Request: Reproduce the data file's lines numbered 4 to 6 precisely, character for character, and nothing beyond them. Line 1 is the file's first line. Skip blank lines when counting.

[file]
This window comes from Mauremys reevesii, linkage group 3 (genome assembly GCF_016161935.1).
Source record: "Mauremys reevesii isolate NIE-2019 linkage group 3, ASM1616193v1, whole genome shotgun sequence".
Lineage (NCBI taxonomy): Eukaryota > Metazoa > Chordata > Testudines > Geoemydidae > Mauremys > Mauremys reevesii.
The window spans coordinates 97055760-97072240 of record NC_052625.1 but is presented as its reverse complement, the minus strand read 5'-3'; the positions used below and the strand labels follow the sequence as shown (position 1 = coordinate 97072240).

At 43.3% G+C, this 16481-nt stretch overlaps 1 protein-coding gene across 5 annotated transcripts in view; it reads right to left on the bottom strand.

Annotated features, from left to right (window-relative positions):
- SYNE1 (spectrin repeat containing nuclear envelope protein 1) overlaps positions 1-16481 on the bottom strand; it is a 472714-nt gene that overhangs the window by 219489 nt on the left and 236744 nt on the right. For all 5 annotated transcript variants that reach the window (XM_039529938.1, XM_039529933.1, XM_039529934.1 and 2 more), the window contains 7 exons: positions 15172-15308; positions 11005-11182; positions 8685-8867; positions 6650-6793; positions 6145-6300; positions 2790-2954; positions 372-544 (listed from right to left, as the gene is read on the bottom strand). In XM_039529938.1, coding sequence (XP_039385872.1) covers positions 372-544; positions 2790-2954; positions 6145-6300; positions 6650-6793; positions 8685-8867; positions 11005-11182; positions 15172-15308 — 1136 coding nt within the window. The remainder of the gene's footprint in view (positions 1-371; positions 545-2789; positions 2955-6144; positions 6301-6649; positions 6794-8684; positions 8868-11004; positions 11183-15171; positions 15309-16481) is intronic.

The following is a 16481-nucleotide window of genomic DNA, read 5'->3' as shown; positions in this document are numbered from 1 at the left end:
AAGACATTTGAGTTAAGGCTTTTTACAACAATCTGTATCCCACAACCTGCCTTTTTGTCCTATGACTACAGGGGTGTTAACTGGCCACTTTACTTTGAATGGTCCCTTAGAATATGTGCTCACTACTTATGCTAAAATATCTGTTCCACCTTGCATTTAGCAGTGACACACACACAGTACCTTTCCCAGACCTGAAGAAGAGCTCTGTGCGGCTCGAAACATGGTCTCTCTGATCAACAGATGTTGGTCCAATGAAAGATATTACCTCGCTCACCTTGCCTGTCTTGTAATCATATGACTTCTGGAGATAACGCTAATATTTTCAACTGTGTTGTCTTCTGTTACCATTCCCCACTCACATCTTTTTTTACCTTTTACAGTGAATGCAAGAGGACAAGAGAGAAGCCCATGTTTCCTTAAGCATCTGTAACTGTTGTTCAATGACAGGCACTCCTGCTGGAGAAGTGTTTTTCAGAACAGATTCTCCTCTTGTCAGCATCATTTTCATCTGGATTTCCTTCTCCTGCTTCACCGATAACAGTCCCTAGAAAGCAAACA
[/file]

The window spans coordinates 97055760-97072240 of record NC_052625.1 but is presented as its reverse complement, the minus strand read 5'-3'; the positions used below and the strand labels follow the sequence as shown (position 1 = coordinate 97072240).

At 43.3% G+C, this 16481-nt stretch overlaps 1 protein-coding gene across 5 annotated transcripts in view; it reads right to left on the bottom strand.

Annotated features, from left to right (window-relative positions):